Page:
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Fed's Mester: Some risk longer-term inflation expectations continue to rise

June 29, 2022 6:29 AM EDT

FILE PHOTO: Cleveland Fed President Loretta Mester takes part in a panel convened to speak about the health of the U.S. economy in New York November 18, 2015. REUTERS/Lucas Jackson/File Photo


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By Lindsay Dunsmuir

(Reuters) - There is risk in the United States that businesses and households could see price pressures persisting for a long time and central bankers must act resolutely to bring inflation down, Cleveland Federal Reserve President Loretta Mester said on Wednesday.

"The fact that the salient prices of gasoline and food remain elevated suggests that there is some risk that longer-term inflation expectations of households and businesses will continue to rise," Mester told the European Central Bank's annual forum in Sintra, Portugal.

"Central banks will need to be resolute and intentional in taking actions to bring inflation down," she said.

Earlier on Wednesday, Mester told CNBC that if economic conditions remain the same, she will push for a 75 basis point interest rate rise at the U.S. central bank's next policy meeting on July 26-27, as the Fed more swiftly tightens financial conditions to curb price pressures running at more than three times its 2% target.

Two weeks ago, the Fed raised its benchmark overnight interest rate by three-quarters of a percentage point - its biggest increase since 1994 - to a range of 1.50% to 1.75%, and signaled its policy rate would rise to 3.4% by the end of this year.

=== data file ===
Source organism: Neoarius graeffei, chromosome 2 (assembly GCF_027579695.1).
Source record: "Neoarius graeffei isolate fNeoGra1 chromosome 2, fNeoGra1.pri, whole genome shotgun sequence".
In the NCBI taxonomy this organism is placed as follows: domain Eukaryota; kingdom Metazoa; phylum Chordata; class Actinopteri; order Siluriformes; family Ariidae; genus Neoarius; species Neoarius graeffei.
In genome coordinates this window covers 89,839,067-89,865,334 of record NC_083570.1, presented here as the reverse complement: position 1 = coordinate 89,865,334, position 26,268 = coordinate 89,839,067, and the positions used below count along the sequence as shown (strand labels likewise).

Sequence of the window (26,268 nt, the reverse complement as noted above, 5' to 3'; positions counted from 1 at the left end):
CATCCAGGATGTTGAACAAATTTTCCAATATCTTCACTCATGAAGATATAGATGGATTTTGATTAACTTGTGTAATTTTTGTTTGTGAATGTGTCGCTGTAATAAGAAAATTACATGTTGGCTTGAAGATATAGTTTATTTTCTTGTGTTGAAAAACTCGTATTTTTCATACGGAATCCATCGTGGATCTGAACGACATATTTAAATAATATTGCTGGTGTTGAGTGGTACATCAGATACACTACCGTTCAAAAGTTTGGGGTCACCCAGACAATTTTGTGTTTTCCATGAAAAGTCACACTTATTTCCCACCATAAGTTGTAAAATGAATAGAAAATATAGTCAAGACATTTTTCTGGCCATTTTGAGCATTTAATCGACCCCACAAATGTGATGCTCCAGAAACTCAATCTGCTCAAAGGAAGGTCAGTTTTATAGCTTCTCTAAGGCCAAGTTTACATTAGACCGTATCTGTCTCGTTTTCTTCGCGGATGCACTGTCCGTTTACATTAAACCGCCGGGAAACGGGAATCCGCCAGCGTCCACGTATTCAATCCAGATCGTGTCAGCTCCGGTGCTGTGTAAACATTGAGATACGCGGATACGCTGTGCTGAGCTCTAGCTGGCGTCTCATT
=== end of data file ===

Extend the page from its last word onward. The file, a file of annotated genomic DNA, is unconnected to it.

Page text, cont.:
It also flagged its upcoming meeting would bring either a 50 or 75 basis point increase as officials debate how quickly they need to get rates to a level designed to restrict economic activity.

Policymakers cited a poor inflation expectations reading ahead of the last meeting as part of the reason they delivered the bigger-than-expected increase of 75 basis points, amid fears household and business expectations of price increases were drifting further away from the Fed's goal.

In her remarks, Mester cautioned against complacency by central banks globally after years in which inflation struggled to rise above their goals and noted that policymakers' actions are an important element in keeping expectations anchored.

"The more costly error is assuming inflation expectations are anchored when they are not," Mester said.

"Inflation expectations are determined not only by movements in inflation but also by policymakers' actions to follow through on their strongly stated commitment to return inflation to its longer-run goal."

(Reporting by Lindsay Dunsmuir; Editing by Robert Birsel)



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